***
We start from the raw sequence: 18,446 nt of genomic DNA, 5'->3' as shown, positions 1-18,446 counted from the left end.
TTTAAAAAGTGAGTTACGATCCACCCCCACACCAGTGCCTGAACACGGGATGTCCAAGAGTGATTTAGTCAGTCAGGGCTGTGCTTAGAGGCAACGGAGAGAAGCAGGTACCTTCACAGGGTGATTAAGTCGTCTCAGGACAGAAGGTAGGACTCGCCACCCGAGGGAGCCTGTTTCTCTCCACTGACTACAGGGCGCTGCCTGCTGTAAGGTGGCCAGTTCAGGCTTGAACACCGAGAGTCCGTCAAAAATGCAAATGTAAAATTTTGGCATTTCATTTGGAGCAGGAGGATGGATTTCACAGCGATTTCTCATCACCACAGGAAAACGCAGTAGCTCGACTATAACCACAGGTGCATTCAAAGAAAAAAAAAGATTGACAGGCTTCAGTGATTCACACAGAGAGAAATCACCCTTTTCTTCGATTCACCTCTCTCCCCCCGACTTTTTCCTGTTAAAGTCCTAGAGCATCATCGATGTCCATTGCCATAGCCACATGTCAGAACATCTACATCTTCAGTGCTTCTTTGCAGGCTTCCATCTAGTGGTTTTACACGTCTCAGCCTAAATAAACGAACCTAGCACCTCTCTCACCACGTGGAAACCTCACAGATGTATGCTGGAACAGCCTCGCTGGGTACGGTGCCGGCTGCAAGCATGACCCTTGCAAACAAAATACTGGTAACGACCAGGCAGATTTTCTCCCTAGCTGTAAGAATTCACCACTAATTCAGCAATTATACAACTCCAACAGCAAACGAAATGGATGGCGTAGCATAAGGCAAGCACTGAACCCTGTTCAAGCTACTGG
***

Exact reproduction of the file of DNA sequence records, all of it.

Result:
We start from the raw sequence: 18,446 nt of genomic DNA, 5'->3' as shown, positions 1-18,446 counted from the left end.
TTTAAAAAGTGAGTTACGATCCACCCCCACACCAGTGCCTGAACACGGGATGTCCAAGAGTGATTTAGTCAGTCAGGGCTGTGCTTAGAGGCAACGGAGAGAAGCAGGTACCTTCACAGGGTGATTAAGTCGTCTCAGGACAGAAGGTAGGACTCGCCACCCGAGGGAGCCTGTTTCTCTCCACTGACTACAGGGCGCTGCCTGCTGTAAGGTGGCCAGTTCAGGCTTGAACACCGAGAGTCCGTCAAAAATGCAAATGTAAAATTTTGGCATTTCATTTGGAGCAGGAGGATGGATTTCACAGCGATTTCTCATCACCACAGGAAAACGCAGTAGCTCGACTATAACCACAGGTGCATTCAAAGAAAAAAAAAGATTGACAGGCTTCAGTGATTCACACAGAGAGAAATCACCCTTTTCTTCGATTCACCTCTCTCCCCCCGACTTTTTCCTGTTAAAGTCCTAGAGCATCATCGATGTCCATTGCCATAGCCACATGTCAGAACATCTACATCTTCAGTGCTTCTTTGCAGGCTTCCATCTAGTGGTTTTACACGTCTCAGCCTAAATAAACGAACCTAGCACCTCTCTCACCACGTGGAAACCTCACAGATGTATGCTGGAACAGCCTCGCTGGGTACGGTGCCGGCTGCAAGCATGACCCTTGCAAACAAAATACTGGTAACGACCAGGCAGATTTTCTCCCTAGCTGTAAGAATTCACCACTAATTCAGCAATTATACAACTCCAACAGCAAACGAAATGGATGGCGTAGCATAAGGCAAGCACTGAACCCTGTTCAAGCTACTGG